Descendants United for Nature, Adaptation, and Sustainability


In September 2017, Hurricane Maria devastated Puerto Rico causing considerable impacts to both natural and human communities. For this small Caribbean island, the ramifications of global climate change are visceral and imminent. 


However, Puerto Rico’s is not a story of desperation but of resilience.   

In collaboration with Dr. Isabel Rivera-Collazo, Climate Science Alliance, Para la Naturaleza, Vida Marina, and Wildlife Conservation Society, the DUNAS project was convened to restore coastal dunes in northern Puerto Rico that were severely degraded by Hurricane Maria. Although sand dunes are vulnerable to damage, they are critical for protecting ecological environments, cultural artifacts, and human communities.

By weaving together cultural, ecological, and community values we lay the groundwork for a resilient future.

Project Directives


DUNAS provides a unique community-based model for how to bridge social and environmental resilience through climate adaptation strategies and solutions.​​​


In collaboration with Vida Marina, we are restoring damaged sand dunes that are critical for protecting coastal habitats and communities against future storm surge and rising seas.


The dunes safeguard numerous areas of cultural significance. Through this restoration, we buy time for archaeologists like Dr. Isabel Rivera-Collazo to preserve and document historical stories critical to community identity.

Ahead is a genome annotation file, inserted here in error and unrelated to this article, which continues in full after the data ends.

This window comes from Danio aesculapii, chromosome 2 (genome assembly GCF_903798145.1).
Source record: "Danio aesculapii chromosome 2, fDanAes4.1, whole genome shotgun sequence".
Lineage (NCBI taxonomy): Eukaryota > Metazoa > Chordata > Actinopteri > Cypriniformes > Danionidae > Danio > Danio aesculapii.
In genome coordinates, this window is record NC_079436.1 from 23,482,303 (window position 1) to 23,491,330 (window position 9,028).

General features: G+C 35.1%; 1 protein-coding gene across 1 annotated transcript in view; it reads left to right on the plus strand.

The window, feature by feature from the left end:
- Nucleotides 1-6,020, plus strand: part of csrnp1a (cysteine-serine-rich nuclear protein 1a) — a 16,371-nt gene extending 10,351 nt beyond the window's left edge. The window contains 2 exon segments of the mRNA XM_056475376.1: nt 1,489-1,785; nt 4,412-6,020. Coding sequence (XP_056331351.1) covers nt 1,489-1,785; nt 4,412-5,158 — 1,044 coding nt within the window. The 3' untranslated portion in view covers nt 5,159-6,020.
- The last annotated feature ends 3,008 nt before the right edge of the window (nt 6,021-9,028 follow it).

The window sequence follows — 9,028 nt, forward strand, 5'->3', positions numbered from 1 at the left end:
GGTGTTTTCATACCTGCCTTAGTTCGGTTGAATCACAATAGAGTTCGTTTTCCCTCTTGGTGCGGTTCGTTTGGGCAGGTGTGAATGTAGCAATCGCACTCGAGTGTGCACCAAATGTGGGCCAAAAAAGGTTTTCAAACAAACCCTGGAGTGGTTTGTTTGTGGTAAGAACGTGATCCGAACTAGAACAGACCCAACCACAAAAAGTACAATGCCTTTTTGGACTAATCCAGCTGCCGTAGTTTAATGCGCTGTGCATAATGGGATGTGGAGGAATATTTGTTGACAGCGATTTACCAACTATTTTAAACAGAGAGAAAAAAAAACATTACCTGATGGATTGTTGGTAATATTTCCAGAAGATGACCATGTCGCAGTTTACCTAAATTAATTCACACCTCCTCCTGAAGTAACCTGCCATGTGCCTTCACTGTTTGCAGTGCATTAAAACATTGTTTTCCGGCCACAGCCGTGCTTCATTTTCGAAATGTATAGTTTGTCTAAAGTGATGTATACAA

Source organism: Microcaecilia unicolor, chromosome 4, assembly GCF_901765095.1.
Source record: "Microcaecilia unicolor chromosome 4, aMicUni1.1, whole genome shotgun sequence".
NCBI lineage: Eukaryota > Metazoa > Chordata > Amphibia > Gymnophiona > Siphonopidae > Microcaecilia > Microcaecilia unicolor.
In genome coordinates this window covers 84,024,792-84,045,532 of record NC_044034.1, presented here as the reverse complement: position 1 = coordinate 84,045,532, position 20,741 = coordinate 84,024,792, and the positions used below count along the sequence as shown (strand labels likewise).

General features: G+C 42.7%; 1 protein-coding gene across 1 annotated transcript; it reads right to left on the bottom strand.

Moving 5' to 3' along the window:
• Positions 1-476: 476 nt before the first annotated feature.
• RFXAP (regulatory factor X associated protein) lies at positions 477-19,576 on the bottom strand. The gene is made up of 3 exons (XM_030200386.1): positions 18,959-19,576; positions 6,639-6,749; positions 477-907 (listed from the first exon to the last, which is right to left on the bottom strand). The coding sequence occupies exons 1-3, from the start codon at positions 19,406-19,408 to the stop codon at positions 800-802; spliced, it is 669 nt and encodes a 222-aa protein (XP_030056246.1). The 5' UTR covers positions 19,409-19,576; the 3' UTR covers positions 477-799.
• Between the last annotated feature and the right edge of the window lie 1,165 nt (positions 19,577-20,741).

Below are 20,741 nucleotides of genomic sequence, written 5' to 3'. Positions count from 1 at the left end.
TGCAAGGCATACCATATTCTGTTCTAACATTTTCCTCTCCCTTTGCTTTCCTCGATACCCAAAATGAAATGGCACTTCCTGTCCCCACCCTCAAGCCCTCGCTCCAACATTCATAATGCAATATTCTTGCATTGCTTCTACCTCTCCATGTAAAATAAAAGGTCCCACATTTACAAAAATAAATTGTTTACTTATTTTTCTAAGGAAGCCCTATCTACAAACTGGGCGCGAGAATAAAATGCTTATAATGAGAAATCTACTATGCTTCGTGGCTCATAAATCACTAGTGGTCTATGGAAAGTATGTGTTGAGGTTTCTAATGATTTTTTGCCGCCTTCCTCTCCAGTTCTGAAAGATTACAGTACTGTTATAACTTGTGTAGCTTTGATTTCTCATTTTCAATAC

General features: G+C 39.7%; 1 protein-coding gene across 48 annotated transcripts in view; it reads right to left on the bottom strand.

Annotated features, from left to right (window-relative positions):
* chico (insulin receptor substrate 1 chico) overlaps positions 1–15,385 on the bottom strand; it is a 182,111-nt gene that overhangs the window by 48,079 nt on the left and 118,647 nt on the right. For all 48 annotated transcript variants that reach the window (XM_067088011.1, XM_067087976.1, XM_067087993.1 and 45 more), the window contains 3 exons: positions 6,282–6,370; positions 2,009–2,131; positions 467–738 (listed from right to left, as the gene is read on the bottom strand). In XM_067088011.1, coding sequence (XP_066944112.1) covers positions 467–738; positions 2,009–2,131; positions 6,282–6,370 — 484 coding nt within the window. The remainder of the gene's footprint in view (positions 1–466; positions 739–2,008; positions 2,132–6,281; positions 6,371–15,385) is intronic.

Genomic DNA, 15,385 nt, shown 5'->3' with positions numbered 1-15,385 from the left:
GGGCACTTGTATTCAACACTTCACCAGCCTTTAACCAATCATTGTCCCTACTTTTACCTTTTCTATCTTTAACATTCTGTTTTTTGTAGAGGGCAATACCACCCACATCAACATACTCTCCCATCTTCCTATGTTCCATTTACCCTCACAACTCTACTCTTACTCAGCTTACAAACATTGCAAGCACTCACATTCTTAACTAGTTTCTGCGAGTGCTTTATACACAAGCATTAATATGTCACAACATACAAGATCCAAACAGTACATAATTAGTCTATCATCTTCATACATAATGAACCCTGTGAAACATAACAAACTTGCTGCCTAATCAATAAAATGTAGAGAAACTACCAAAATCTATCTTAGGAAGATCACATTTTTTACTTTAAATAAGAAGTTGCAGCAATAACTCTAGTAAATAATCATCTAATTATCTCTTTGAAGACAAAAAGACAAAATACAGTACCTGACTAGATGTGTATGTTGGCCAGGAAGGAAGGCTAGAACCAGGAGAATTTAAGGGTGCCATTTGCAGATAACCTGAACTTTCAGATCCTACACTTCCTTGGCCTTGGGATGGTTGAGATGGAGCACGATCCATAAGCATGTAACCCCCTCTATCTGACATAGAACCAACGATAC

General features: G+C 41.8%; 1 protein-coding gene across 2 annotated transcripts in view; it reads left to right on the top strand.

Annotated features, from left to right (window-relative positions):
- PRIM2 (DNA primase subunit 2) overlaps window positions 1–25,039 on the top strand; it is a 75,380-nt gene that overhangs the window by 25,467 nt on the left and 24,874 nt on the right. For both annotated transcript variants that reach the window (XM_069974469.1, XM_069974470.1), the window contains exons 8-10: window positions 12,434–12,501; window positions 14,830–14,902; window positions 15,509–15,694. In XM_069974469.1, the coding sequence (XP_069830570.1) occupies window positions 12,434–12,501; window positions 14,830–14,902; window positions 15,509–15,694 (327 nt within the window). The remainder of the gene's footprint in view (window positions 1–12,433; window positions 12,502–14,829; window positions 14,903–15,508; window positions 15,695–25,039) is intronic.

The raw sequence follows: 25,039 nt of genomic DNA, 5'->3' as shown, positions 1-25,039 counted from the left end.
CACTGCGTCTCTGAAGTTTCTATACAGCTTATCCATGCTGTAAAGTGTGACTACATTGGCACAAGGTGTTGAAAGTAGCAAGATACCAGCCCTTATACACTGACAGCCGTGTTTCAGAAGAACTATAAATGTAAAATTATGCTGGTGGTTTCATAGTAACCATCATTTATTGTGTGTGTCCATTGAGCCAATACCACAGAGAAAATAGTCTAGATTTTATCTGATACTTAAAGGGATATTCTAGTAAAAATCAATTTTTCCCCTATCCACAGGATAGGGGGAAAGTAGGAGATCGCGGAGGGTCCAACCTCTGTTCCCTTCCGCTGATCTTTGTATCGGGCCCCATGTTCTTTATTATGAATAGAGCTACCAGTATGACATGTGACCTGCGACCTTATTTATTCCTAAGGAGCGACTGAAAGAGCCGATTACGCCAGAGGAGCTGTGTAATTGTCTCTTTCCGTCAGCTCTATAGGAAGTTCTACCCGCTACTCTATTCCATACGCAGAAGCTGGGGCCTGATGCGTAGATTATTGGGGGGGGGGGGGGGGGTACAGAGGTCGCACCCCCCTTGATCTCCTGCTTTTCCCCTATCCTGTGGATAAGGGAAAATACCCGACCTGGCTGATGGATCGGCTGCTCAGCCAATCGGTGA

In partnership with Para La Naturaleza, we are collaborating with local communities, citizen scientists, and youth to assist in coastal restoration and climate education.

On the Blog




This project was made possible through a 2018 Climate Adaptation Fund grant from the Wildlife Conservation Society (WCS) entitled, “Puerto Rico se Levanta: Learning from extreme events to build and sustain a resilient future". Support to establish the Climate Adaptation Fund was provided by a grant to the WCS from the Doris Duke Charitable Foundation.

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Safeguarding natural and human communities in the face of a changing climate.


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The Climate Science Alliance Team acknowledges the Indigenous peoples on whose traditional territory we work. We honor the continued presence and resilience of Indigenous communities and nations today, and thank those we work with for your friendship and your good will in our efforts to collaborate.


The Climate Science Alliance is fiscally sponsored by the California Wildlife Foundation (Tax ID: 68-0234744).

© Climate Science Alliance 2021